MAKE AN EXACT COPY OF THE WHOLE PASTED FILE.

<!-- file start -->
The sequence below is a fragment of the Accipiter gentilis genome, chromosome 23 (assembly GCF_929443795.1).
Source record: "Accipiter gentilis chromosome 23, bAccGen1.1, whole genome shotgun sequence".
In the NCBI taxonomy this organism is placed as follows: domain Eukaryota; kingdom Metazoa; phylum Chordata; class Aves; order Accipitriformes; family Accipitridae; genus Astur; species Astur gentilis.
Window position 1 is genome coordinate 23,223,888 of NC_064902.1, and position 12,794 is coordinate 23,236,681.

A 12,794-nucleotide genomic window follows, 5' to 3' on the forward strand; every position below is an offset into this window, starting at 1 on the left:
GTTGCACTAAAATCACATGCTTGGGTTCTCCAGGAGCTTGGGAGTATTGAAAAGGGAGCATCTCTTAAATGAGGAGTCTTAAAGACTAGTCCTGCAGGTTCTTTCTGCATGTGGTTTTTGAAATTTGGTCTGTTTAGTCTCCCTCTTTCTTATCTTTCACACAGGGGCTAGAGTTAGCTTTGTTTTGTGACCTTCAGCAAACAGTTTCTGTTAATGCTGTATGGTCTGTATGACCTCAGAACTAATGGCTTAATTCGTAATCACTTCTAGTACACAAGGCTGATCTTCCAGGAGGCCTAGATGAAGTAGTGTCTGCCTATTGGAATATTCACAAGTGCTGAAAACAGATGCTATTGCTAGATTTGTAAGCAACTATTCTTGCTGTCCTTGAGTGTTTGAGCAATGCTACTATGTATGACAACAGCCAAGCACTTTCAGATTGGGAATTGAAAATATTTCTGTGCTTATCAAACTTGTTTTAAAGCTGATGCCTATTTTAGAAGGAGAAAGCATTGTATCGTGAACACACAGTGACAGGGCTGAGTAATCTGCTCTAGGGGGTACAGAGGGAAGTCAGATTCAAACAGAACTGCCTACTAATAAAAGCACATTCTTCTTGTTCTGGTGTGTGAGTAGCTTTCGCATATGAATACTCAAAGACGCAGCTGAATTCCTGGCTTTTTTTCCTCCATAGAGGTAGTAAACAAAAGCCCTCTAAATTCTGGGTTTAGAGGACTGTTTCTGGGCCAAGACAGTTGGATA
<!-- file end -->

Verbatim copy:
The sequence below is a fragment of the Accipiter gentilis genome, chromosome 23 (assembly GCF_929443795.1).
Source record: "Accipiter gentilis chromosome 23, bAccGen1.1, whole genome shotgun sequence".
In the NCBI taxonomy this organism is placed as follows: domain Eukaryota; kingdom Metazoa; phylum Chordata; class Aves; order Accipitriformes; family Accipitridae; genus Astur; species Astur gentilis.
Window position 1 is genome coordinate 23,223,888 of NC_064902.1, and position 12,794 is coordinate 23,236,681.

A 12,794-nucleotide genomic window follows, 5' to 3' on the forward strand; every position below is an offset into this window, starting at 1 on the left:
GTTGCACTAAAATCACATGCTTGGGTTCTCCAGGAGCTTGGGAGTATTGAAAAGGGAGCATCTCTTAAATGAGGAGTCTTAAAGACTAGTCCTGCAGGTTCTTTCTGCATGTGGTTTTTGAAATTTGGTCTGTTTAGTCTCCCTCTTTCTTATCTTTCACACAGGGGCTAGAGTTAGCTTTGTTTTGTGACCTTCAGCAAACAGTTTCTGTTAATGCTGTATGGTCTGTATGACCTCAGAACTAATGGCTTAATTCGTAATCACTTCTAGTACACAAGGCTGATCTTCCAGGAGGCCTAGATGAAGTAGTGTCTGCCTATTGGAATATTCACAAGTGCTGAAAACAGATGCTATTGCTAGATTTGTAAGCAACTATTCTTGCTGTCCTTGAGTGTTTGAGCAATGCTACTATGTATGACAACAGCCAAGCACTTTCAGATTGGGAATTGAAAATATTTCTGTGCTTATCAAACTTGTTTTAAAGCTGATGCCTATTTTAGAAGGAGAAAGCATTGTATCGTGAACACACAGTGACAGGGCTGAGTAATCTGCTCTAGGGGGTACAGAGGGAAGTCAGATTCAAACAGAACTGCCTACTAATAAAAGCACATTCTTCTTGTTCTGGTGTGTGAGTAGCTTTCGCATATGAATACTCAAAGACGCAGCTGAATTCCTGGCTTTTTTTCCTCCATAGAGGTAGTAAACAAAAGCCCTCTAAATTCTGGGTTTAGAGGACTGTTTCTGGGCCAAGACAGTTGGATA